Mary Church, Luddenham
DIOCESE: HISTORICAL AND ARCHAEOLOGICAL SURVEY
Tim Tatton-Brown's Survey 1991
Isolated site c. 2 miles N.W. of Faversham, with only Luddenham Court
Farm to the west, and Luddenham marshes to the north and west. The
church is c. 20 ft above O.D.
In the late 18th century, Hasted (IV, 1798, 390) describes the church
as 'a small building, consisting of one aisle and chancel, having a
tower steeple on the north side of it, in which are three bells'.
However, in 1807, the steeple and part of the chancel/nave fell down,
and a very small red-brick tower was built on the south-west by
William Moss. He also repaired the nave and chancel. The south porch
was added in 1889. It is made of heavy knapped flint with Bath quoins.
H. Petrie's watercolour of 1806 (from the S.E.) shows the church (with
earlier S. porch) just before the collapse of the tower. The west wall
of the nave displays the earliest phase of the church with many Roman
bricks used in the N.W. and S.W. quoins. Other reused Roman bricks can
be seen in the walls behind the peeling plaster render. One large Caen
stone block is at the top of the N.W. quoin.
The west doorway is a very worn mid-12th century feature
made of Reigate stone. There is a zigzag pattern around the
semi-circular arch and on the jambs, as well as remains of very worn
scalloped capitals. The two doors filling the west doorway are
probably late medieval in date, though they have been repaired at the
bottom. On the north and south walls of the nave at the west end, the
fabric is clearly 12th century with ragstone and flint rubble (and
Roman brick and some ironstone) set in a yellow mortar.
About half way along the north side there is a two-light
trefoil-headed window made of Wealden marble. This is set in roughly
knapped-flint masonry (with some Roman brick), and this is clearly a
rebuild of the 14th century. There is another two-light trefoil-headed
window at the east end of the chancel on the south side. This is made
of Kentish Rag (+? Reigate) and is very worn. It probably has its
original glazing bars. Opposite it on the north side of the chancel at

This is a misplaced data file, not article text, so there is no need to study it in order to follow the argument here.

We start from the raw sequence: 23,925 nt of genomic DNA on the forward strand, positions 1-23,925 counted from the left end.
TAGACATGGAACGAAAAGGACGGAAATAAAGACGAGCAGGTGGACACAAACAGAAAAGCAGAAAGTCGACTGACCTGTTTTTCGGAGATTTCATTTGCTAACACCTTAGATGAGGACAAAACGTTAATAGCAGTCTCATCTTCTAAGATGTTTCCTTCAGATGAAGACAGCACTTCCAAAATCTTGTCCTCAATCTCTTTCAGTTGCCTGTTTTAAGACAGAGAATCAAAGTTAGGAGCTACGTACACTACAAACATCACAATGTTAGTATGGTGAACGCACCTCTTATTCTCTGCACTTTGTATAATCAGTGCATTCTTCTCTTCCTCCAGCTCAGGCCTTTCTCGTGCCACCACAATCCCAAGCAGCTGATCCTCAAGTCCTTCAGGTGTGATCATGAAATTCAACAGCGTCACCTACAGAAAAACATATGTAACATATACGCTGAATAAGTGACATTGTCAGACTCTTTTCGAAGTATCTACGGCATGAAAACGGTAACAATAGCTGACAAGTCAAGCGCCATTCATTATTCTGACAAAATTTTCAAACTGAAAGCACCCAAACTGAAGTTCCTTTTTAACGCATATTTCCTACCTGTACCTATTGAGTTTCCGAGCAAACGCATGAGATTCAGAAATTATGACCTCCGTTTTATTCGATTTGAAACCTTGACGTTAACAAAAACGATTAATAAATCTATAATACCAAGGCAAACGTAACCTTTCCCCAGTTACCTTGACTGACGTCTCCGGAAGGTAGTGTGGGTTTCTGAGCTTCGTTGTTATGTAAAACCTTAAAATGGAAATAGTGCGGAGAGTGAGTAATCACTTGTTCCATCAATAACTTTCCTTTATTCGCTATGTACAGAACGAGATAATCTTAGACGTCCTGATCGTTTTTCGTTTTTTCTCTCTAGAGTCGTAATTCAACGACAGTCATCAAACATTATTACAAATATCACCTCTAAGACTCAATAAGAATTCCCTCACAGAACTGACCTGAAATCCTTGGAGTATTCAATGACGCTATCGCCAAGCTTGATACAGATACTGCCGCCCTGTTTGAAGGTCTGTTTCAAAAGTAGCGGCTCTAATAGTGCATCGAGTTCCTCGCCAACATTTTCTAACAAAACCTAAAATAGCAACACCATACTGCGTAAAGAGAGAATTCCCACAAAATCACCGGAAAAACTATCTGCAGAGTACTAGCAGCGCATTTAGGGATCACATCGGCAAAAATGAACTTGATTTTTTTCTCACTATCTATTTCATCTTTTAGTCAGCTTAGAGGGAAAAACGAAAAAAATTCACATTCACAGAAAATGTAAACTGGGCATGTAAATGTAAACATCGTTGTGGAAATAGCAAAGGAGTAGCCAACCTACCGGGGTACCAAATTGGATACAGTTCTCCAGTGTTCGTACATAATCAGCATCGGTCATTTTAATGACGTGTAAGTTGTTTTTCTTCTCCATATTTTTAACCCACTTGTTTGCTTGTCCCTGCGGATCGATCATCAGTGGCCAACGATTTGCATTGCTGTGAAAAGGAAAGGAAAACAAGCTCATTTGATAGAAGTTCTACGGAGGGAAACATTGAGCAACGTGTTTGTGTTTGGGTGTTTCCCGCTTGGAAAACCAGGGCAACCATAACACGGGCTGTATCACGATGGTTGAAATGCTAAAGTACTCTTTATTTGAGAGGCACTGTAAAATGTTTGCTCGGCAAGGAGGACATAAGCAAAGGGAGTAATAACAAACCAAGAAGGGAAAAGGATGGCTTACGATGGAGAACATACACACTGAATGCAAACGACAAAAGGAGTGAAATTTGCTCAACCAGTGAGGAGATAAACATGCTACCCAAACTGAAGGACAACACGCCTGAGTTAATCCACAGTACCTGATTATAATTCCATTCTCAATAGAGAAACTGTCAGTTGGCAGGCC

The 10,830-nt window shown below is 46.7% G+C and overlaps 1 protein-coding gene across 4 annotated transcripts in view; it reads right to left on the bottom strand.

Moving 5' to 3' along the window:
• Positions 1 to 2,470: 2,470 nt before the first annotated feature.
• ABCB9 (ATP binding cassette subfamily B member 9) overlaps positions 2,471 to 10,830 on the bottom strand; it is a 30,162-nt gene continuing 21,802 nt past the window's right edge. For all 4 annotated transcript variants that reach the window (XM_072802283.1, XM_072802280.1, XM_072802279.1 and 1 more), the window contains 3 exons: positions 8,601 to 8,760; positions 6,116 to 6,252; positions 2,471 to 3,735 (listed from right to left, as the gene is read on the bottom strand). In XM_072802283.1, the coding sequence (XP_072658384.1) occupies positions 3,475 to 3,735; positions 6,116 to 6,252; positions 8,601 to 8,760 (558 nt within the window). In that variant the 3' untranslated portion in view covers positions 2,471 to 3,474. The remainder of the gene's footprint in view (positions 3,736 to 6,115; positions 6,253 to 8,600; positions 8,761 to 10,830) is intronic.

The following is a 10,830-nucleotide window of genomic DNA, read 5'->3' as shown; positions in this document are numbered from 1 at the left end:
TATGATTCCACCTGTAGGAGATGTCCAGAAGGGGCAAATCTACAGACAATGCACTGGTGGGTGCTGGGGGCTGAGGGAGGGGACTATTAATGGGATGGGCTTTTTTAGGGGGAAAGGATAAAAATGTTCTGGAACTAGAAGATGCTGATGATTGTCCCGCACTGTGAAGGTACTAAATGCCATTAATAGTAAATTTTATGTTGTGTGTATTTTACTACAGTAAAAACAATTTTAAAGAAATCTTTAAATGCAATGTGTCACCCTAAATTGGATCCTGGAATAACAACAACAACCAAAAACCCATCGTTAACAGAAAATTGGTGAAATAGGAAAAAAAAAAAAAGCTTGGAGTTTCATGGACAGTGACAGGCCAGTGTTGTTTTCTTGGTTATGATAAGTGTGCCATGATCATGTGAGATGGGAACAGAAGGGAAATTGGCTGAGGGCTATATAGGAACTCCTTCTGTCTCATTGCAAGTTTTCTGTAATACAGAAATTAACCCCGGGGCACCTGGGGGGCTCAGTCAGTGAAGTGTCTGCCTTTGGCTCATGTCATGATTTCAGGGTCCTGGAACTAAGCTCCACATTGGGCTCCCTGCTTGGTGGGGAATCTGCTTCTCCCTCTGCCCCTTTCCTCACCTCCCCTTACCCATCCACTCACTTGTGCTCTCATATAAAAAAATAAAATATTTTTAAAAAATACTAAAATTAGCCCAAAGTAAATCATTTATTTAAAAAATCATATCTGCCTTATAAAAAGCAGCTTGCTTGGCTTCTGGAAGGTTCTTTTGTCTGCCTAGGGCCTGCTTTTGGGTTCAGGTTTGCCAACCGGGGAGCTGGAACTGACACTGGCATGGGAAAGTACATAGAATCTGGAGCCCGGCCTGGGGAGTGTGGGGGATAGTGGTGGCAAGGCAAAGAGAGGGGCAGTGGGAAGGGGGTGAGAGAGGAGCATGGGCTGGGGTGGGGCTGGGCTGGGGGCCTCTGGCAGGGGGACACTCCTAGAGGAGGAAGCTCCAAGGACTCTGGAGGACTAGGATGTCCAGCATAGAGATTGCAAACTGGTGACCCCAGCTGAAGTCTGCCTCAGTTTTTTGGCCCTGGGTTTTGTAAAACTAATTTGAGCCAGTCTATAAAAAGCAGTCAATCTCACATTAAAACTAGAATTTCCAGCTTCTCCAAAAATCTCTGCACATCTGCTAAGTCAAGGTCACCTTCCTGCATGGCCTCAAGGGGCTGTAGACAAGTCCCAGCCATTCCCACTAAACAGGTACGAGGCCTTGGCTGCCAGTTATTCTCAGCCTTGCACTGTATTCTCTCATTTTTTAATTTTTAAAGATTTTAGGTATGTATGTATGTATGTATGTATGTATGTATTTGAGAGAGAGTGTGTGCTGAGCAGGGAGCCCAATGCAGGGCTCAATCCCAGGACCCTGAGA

the east end, is an original (late 12th century) lancet of worn
Reigate stone. There is another lancet to the west of these on both
sides but their external jambs have been entirely replaced in ? Bath
stone (in the 1880s). The two east wall lancets have also been
completely replaced in 1880s in Bath stone.
Towards the west end of the chancel, on the south side, a
vertical line of quoins in Kent Rag is becoming visible (behind
peeling render). This may be another later Medieval window jamb.
As we have seen the tower fell in 1807. It must have
fallen southwards across the west end of the chancel and east end of
the nave, as the walls here show much evidence for total rebuilding
behind the now-peeling 1807 render. Both the east quoins of the nave
are totally rebuilt with Reigate stone blocks (reused) and some long
Wealden marble pieces (? reused medieval window jambs).
There is also a slightly jutting out 1807 quoin in the
middle of the nave on the south side. The rebuilt walls contain some
areas of red brick and red brick, and red brick buttresses were added
north and south at the east end of the chancel. The position of the
original N.E. tower can still be made out on the N. side of the
chancel (by the later rebuild).
In the south-west corner of the nave, a new mean little
brick tower was built, and at the same time the top of the nave west
gable was rebuilt in brick, and a poor upper west window (with timber